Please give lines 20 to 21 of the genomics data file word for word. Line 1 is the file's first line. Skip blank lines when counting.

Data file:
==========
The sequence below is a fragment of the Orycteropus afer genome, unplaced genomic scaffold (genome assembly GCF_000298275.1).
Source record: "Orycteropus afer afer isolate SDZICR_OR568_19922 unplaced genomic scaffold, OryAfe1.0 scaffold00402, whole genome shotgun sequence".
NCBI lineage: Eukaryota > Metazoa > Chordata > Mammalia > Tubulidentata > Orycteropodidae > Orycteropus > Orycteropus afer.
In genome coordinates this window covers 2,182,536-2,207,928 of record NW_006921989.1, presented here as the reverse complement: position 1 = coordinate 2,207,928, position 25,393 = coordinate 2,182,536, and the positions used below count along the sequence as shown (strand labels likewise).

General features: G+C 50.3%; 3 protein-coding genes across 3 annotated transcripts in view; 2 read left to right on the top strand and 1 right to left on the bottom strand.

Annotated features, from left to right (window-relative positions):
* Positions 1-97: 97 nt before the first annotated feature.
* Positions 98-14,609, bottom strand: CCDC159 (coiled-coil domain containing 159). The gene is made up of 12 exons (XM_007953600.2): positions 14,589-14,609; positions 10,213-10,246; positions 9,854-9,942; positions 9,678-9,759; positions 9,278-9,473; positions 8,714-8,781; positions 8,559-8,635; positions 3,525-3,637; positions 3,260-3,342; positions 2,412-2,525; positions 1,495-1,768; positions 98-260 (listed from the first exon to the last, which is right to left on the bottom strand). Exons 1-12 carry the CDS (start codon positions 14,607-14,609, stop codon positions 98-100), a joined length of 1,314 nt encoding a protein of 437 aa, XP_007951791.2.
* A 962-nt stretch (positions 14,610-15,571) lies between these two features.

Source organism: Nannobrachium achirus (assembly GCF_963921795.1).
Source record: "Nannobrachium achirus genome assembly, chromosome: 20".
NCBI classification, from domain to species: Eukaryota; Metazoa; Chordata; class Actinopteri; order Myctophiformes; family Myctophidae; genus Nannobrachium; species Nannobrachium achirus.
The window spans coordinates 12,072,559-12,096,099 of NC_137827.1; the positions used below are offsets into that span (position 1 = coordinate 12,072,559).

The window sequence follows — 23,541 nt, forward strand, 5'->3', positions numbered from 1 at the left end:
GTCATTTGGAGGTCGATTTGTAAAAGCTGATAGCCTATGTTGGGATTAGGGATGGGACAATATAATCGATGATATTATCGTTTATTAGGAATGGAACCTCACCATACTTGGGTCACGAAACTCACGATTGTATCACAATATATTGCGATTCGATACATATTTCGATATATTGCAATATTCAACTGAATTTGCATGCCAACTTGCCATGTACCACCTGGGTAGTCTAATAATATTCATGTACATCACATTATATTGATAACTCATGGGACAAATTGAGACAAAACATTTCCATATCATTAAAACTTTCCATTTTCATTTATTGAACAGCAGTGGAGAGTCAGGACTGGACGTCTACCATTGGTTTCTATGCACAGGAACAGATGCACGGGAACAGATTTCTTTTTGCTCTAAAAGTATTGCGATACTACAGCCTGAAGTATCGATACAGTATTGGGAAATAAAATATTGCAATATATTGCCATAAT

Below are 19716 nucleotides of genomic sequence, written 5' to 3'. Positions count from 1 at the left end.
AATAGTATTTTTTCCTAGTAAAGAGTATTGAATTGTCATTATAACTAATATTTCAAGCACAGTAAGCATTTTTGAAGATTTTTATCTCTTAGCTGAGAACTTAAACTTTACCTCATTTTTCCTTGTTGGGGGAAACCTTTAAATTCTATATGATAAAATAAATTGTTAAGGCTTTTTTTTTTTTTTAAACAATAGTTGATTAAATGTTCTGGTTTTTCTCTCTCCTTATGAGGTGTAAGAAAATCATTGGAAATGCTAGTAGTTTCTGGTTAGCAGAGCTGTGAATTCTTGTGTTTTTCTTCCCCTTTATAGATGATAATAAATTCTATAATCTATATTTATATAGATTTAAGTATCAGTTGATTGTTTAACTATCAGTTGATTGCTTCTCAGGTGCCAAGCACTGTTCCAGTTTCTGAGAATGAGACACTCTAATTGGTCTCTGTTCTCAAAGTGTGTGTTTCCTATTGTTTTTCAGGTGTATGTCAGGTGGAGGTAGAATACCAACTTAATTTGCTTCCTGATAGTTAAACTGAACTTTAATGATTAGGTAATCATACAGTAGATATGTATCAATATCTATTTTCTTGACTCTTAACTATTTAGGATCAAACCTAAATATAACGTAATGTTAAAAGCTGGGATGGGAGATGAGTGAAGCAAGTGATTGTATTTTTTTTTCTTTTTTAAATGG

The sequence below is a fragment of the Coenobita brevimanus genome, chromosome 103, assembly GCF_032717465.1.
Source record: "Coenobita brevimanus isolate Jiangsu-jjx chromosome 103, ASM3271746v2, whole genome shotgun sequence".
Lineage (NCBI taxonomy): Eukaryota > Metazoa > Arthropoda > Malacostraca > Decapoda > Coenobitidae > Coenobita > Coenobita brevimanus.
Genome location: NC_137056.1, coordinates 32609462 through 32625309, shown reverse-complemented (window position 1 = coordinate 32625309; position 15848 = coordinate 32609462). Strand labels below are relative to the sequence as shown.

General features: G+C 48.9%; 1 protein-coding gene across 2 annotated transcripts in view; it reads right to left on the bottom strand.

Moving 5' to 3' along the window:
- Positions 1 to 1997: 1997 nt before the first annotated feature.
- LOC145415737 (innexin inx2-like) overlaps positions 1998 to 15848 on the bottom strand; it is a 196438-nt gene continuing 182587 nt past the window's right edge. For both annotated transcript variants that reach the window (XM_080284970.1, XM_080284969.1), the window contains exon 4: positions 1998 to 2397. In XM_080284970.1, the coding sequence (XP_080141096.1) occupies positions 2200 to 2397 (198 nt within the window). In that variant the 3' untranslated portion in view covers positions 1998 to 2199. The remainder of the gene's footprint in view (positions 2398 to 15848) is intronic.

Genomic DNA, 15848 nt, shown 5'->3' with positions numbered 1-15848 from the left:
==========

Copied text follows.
Lineage (NCBI taxonomy): Eukaryota > Metazoa > Arthropoda > Malacostraca > Decapoda > Coenobitidae > Coenobita > Coenobita brevimanus.
Genome location: NC_137056.1, coordinates 32609462 through 32625309, shown reverse-complemented (window position 1 = coordinate 32625309; position 15848 = coordinate 32609462). Strand labels below are relative to the sequence as shown.